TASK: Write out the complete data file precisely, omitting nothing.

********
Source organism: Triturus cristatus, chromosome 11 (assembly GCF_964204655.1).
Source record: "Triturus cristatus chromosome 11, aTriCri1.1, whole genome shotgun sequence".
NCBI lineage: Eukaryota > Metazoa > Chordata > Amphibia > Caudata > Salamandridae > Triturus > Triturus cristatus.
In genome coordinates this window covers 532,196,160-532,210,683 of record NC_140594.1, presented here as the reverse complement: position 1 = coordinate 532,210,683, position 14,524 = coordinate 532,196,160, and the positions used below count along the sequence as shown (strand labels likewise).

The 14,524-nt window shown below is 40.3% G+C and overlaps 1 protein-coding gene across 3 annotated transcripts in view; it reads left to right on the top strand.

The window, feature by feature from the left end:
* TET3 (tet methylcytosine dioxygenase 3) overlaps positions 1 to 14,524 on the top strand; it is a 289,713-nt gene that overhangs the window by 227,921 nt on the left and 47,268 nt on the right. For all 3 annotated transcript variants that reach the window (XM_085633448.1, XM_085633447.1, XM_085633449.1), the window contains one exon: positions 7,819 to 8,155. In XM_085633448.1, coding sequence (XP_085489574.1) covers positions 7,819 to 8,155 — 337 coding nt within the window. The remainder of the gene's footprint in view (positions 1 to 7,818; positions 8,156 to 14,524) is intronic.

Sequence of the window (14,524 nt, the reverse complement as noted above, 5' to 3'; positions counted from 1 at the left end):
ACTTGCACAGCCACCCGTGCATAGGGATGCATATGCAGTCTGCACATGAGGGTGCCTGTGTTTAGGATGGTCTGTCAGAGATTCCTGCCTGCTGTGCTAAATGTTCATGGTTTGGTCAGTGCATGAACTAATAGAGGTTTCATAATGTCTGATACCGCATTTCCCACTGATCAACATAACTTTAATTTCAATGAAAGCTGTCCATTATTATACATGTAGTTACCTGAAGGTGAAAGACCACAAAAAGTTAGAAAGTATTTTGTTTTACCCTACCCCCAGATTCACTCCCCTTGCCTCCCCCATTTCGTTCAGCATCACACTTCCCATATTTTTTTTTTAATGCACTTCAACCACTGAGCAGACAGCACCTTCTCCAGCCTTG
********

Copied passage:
Source organism: Triturus cristatus, chromosome 11 (assembly GCF_964204655.1).
Source record: "Triturus cristatus chromosome 11, aTriCri1.1, whole genome shotgun sequence".
NCBI lineage: Eukaryota > Metazoa > Chordata > Amphibia > Caudata > Salamandridae > Triturus > Triturus cristatus.
In genome coordinates this window covers 532,196,160-532,210,683 of record NC_140594.1, presented here as the reverse complement: position 1 = coordinate 532,210,683, position 14,524 = coordinate 532,196,160, and the positions used below count along the sequence as shown (strand labels likewise).

The 14,524-nt window shown below is 40.3% G+C and overlaps 1 protein-coding gene across 3 annotated transcripts in view; it reads left to right on the top strand.

The window, feature by feature from the left end:
* TET3 (tet methylcytosine dioxygenase 3) overlaps positions 1 to 14,524 on the top strand; it is a 289,713-nt gene that overhangs the window by 227,921 nt on the left and 47,268 nt on the right. For all 3 annotated transcript variants that reach the window (XM_085633448.1, XM_085633447.1, XM_085633449.1), the window contains one exon: positions 7,819 to 8,155. In XM_085633448.1, coding sequence (XP_085489574.1) covers positions 7,819 to 8,155 — 337 coding nt within the window. The remainder of the gene's footprint in view (positions 1 to 7,818; positions 8,156 to 14,524) is intronic.

Sequence of the window (14,524 nt, the reverse complement as noted above, 5' to 3'; positions counted from 1 at the left end):
ACTTGCACAGCCACCCGTGCATAGGGATGCATATGCAGTCTGCACATGAGGGTGCCTGTGTTTAGGATGGTCTGTCAGAGATTCCTGCCTGCTGTGCTAAATGTTCATGGTTTGGTCAGTGCATGAACTAATAGAGGTTTCATAATGTCTGATACCGCATTTCCCACTGATCAACATAACTTTAATTTCAATGAAAGCTGTCCATTATTATACATGTAGTTACCTGAAGGTGAAAGACCACAAAAAGTTAGAAAGTATTTTGTTTTACCCTACCCCCAGATTCACTCCCCTTGCCTCCCCCATTTCGTTCAGCATCACACTTCCCATATTTTTTTTTTAATGCACTTCAACCACTGAGCAGACAGCACCTTCTCCAGCCTTG